Culture of Dissemblance

The Culture of Dissemblance is basically when someone rejects a stereotype that is used to characterize them by becoming the exact opposite of that stereotype.

Darlene Clark Hine, a historian, has referenced the culture of dissemblance in terms of Black women’s sexuality. Black women are stereotyped as Jezebels and during Jim Crow when many Black women were working as domestics, they were vulnerable to sexual assault by white employers. Therefore, many Black women created a culture of dissemblance by masking their sexuality and creating an asexual exterior.

Melissa Harris Perry writes, “the act of dissemblance was a tactic to find the upright in the crooked room.” Melissa Harris Perry coined the crooked room, it’s basically the idea that the perception of Black women is so schewed, that many Black women align themselves with steretoypes believing that the room is straight, when its crooked. The culture of dissemblance is an attempt to align yourself straight in a crooked room.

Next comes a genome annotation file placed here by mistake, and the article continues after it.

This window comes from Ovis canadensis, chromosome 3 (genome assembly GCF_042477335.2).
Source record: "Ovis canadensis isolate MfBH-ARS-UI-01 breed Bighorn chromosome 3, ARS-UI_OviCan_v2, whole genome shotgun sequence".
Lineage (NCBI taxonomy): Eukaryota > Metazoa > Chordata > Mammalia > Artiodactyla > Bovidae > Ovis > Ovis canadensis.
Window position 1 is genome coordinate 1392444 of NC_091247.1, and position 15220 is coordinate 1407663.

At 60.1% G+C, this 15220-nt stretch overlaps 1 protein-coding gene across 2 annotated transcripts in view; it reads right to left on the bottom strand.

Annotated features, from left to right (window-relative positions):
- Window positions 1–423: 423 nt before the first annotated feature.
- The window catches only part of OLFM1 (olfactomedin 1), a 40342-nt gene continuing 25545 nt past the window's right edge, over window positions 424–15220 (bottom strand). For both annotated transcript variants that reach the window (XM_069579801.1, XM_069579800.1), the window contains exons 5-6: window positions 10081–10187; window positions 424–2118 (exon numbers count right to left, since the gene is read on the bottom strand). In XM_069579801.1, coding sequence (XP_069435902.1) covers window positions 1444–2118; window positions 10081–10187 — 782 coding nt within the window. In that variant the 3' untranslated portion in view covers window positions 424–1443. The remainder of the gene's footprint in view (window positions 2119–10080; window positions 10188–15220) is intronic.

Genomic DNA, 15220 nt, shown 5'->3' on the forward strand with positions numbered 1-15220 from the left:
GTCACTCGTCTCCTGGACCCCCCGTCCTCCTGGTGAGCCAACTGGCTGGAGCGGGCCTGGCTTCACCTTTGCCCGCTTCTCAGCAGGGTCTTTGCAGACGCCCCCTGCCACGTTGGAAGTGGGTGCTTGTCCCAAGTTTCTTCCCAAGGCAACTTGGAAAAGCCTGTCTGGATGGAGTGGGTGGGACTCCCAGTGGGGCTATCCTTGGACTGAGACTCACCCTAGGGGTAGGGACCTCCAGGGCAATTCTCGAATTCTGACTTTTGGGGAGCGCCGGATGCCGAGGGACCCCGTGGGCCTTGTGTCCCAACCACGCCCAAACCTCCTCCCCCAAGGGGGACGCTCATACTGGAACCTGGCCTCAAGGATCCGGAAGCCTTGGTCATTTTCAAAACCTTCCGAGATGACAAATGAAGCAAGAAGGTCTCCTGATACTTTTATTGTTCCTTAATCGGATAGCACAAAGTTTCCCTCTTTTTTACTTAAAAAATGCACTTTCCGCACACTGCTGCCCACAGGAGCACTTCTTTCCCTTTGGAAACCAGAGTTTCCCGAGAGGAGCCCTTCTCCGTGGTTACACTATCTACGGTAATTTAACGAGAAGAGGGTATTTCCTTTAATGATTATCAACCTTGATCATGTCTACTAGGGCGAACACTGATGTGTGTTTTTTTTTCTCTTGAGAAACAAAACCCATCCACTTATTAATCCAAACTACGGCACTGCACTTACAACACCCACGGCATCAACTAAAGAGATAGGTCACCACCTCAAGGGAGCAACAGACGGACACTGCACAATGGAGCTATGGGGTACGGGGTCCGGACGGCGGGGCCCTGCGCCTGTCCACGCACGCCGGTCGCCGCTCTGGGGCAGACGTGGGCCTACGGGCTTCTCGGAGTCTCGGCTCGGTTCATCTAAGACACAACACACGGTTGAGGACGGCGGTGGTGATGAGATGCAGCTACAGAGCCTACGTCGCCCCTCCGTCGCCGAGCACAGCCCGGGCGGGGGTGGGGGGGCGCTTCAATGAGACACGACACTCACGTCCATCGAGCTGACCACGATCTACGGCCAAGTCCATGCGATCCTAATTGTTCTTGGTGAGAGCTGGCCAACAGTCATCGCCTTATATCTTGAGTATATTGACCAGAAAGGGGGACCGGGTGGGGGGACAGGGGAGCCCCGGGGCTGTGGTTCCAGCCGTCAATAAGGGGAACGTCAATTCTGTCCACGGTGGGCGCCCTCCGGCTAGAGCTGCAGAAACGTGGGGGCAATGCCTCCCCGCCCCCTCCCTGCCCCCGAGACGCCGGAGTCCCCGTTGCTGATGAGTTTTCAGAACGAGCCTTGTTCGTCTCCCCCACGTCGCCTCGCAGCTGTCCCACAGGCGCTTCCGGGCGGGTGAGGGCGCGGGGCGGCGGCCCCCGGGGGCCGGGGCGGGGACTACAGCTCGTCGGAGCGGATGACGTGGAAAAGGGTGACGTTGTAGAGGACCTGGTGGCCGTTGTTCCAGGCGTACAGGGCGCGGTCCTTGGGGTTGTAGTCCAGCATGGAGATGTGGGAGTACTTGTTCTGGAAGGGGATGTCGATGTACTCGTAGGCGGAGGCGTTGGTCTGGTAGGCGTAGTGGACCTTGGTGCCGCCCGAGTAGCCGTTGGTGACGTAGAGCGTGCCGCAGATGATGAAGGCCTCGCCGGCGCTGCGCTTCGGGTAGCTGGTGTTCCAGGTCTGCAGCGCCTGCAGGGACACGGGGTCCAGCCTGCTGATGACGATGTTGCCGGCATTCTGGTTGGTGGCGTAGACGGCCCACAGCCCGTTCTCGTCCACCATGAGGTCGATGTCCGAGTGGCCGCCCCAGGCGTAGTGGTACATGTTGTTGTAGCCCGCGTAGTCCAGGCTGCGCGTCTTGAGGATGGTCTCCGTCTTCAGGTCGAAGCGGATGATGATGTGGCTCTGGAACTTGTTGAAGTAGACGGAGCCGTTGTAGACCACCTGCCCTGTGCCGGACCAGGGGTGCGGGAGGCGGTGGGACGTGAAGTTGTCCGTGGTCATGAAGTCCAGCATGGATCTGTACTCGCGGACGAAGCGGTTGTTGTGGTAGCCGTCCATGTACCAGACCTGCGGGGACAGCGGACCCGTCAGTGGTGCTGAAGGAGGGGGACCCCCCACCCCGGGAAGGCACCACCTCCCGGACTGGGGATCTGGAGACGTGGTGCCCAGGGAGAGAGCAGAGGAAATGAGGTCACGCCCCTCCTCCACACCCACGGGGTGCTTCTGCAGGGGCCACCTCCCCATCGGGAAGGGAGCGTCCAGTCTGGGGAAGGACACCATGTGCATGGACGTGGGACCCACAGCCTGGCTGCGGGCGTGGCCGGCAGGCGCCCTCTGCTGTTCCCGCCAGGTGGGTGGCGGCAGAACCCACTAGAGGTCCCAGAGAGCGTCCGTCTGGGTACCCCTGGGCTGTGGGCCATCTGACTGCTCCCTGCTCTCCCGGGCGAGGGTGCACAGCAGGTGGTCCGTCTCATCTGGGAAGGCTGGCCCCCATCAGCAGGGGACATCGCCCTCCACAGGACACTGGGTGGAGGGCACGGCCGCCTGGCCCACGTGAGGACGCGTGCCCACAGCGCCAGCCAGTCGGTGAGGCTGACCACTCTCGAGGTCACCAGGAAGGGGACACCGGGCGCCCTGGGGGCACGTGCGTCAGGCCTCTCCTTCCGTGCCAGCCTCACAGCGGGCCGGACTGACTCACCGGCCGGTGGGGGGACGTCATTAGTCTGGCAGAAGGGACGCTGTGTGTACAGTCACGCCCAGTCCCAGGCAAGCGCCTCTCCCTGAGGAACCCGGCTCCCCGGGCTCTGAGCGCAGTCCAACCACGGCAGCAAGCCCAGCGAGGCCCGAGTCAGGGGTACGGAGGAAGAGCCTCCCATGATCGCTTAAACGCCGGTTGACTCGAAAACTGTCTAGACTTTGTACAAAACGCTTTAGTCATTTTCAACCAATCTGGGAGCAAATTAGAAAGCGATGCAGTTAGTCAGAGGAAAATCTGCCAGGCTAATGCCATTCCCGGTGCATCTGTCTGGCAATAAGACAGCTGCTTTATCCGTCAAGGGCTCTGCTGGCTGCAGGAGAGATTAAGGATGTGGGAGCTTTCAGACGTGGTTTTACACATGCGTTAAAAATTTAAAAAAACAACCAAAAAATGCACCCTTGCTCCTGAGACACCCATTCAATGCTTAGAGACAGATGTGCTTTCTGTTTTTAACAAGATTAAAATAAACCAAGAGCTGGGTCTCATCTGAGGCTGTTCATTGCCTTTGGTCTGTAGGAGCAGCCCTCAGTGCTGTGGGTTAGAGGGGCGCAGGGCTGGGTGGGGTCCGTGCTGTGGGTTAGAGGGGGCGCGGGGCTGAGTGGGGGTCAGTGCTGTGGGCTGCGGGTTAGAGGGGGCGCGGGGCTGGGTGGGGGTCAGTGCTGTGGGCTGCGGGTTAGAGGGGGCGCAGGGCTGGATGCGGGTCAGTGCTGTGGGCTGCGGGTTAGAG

For example, if you know of the loud Black woman stereotypes, you might create a culture of dissemblance by going out of your way to portray yourself as quiet, demure and submissive. You are substituting the loud stereotype and forcing yourself to be quiet to dissemble that stereotype. However, you are denying yourself the right to speak freely because you fear that you will be characterized as a loud, sapphire Black woman. You are in a crooked room.

Check out the video below for more information about the culture of dissemblance and the crooked room:


Sister Citizen: Shame, Stereotypes and Black Women in America


7 thoughts on “Culture of Dissemblance”

  1. Good post, but even better video. So many things she said registered for me on so may levels. The ‘shame and proud/pride’ effects of racial figures is an eyeopener, the crooked room as well.
    White people feel this shame as well and the pride too, but this is where the imbalance between races come into play. White people or races that hold sway over large societies feel less of this shame and unjustly more racial pride, because of the system that they largely control. Whenever they are forced in any way to, at least, see that they should be accountable for past and present actions, that excessive unjustified racial pride that they hold is threatened.


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